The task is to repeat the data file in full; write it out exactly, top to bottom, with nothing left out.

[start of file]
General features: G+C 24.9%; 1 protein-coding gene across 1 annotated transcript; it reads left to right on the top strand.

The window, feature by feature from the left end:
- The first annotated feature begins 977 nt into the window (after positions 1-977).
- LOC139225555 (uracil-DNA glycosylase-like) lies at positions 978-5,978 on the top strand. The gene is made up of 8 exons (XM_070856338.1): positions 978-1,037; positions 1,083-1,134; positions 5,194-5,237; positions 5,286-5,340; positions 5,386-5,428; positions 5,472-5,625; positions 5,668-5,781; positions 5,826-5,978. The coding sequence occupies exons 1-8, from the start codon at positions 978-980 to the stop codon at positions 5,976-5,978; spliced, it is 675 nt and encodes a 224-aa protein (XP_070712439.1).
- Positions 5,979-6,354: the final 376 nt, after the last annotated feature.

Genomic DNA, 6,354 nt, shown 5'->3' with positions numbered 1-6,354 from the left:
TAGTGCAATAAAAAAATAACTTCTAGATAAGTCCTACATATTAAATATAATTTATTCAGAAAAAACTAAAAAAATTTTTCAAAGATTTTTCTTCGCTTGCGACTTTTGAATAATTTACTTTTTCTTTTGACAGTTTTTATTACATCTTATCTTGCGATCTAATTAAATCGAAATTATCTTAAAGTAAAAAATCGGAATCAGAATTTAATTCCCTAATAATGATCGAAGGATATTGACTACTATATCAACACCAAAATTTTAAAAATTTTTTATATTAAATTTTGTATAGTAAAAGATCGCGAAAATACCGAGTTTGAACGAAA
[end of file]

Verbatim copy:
General features: G+C 24.9%; 1 protein-coding gene across 1 annotated transcript; it reads left to right on the top strand.

The window, feature by feature from the left end:
- The first annotated feature begins 977 nt into the window (after positions 1-977).
- LOC139225555 (uracil-DNA glycosylase-like) lies at positions 978-5,978 on the top strand. The gene is made up of 8 exons (XM_070856338.1): positions 978-1,037; positions 1,083-1,134; positions 5,194-5,237; positions 5,286-5,340; positions 5,386-5,428; positions 5,472-5,625; positions 5,668-5,781; positions 5,826-5,978. The coding sequence occupies exons 1-8, from the start codon at positions 978-980 to the stop codon at positions 5,976-5,978; spliced, it is 675 nt and encodes a 224-aa protein (XP_070712439.1).
- Positions 5,979-6,354: the final 376 nt, after the last annotated feature.

Genomic DNA, 6,354 nt, shown 5'->3' with positions numbered 1-6,354 from the left:
TAGTGCAATAAAAAAATAACTTCTAGATAAGTCCTACATATTAAATATAATTTATTCAGAAAAAACTAAAAAAATTTTTCAAAGATTTTTCTTCGCTTGCGACTTTTGAATAATTTACTTTTTCTTTTGACAGTTTTTATTACATCTTATCTTGCGATCTAATTAAATCGAAATTATCTTAAAGTAAAAAATCGGAATCAGAATTTAATTCCCTAATAATGATCGAAGGATATTGACTACTATATCAACACCAAAATTTTAAAAATTTTTTATATTAAATTTTGTATAGTAAAAGATCGCGAAAATACCGAGTTTGAACGAAA